### Materials

• Per Demo or Group:
1 volunteer human
white/blackboard or large paper sheet
marker
sticker dot (optional)

### Key Questions

• Was the volunteer feeling more or less stable throughout the the demo?
• Where is the volunteer’s centre of gravity? Where is their base of support?
• Why is the person more stable when they widen their feet? Why don’t they fall over?
• What does your body want to do when you lean over to one side or another?
• What causes objects to topple over, or lose balance?

### What To Do

1. Invite a volunteer to stand at the front of the class.
2. Draw a caricature of the student on the board. Ask students to identify the centre of gravity and base of support. Alternatively, you could stick a bright coloured paper circle to the student’s belly to represent the centre of gravity.
3. Ask the volunteer to stand on one foot with thier hands by their sides. Ask them to lean over sideways as much as possible without moving their arms.
4. Ask the volunteer to stand with their feet close together. Ask them to lean over as much as possible without moving their arms.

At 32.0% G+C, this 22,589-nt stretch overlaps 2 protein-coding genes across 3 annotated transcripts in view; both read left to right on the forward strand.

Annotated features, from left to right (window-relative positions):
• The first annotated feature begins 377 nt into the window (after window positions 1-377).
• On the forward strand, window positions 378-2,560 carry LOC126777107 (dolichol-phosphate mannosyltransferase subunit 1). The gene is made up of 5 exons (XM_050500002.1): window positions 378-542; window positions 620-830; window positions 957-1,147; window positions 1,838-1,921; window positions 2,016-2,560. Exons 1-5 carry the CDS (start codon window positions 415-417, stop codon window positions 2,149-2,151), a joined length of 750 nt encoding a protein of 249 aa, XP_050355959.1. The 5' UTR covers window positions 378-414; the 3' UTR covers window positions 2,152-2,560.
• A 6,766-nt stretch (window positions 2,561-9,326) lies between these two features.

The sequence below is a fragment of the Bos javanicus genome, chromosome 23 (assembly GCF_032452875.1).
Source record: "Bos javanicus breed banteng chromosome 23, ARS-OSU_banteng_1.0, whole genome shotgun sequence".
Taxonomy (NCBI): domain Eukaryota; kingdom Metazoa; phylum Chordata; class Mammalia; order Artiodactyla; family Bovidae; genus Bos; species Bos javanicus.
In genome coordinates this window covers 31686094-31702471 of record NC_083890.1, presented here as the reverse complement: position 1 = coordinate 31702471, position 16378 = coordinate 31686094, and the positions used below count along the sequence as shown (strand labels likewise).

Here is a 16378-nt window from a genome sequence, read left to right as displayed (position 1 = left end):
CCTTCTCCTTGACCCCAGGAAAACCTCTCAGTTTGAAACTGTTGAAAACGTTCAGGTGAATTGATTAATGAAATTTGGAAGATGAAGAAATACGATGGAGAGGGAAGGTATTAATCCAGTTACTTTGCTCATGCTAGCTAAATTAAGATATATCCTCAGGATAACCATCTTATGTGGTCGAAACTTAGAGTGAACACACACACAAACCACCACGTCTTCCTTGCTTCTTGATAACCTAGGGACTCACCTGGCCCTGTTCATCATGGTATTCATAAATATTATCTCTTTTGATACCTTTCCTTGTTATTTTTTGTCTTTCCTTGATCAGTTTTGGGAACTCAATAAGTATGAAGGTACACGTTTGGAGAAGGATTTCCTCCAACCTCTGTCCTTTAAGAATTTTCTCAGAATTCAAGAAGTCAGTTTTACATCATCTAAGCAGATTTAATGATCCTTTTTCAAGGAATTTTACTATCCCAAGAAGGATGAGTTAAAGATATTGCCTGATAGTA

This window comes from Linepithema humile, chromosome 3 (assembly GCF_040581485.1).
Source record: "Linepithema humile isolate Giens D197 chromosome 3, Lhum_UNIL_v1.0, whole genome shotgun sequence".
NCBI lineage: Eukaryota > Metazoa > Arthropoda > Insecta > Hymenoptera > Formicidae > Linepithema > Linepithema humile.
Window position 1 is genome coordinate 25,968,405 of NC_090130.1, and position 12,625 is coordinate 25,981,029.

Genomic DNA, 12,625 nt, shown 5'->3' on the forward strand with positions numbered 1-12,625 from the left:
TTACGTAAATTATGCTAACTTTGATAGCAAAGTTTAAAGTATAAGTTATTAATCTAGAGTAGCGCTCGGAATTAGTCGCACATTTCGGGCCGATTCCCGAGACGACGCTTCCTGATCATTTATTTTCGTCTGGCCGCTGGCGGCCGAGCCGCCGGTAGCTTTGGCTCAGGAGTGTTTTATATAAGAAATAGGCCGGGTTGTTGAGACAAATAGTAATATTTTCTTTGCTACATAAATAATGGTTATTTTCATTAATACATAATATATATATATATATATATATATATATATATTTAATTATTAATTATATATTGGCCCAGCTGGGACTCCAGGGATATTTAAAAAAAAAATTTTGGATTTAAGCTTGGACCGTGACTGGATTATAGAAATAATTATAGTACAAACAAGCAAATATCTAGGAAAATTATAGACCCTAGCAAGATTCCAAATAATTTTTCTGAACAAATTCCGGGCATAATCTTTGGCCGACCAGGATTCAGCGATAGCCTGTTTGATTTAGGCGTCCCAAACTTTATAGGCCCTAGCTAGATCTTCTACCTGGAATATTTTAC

5. Ask the volunteer to stand with their feet wide apart (approximately 0.5 m). Ask them to lean over as much as possible without moving their arms.

### Extensions

• Get the whole class to try different stances to see how their balance is affected.
• Can you bend farther forward than you can sideways? How can you explain that?
• A bottle rack can seem to defy common sense. Why doesn’t the bottle fall over? Hint: Guestimate the location of its centre of gravity. The centre of gravity is at the point of the bottle directly above the base of support of the rack on the table. It does not tip over because its centre of gravity is directly above its base support.

### Other Resources

IISER Pune Sciecne ActivityCenter | Balancing Bottle

Survivors

Artist: Jeff Kulak

Jeff is a senior graphic designer at Science World. His illustration work has been published in the Walrus, The National Post, Reader’s Digest and Chickadee Magazine. He loves to make music, ride bikes, and spend time in the forest.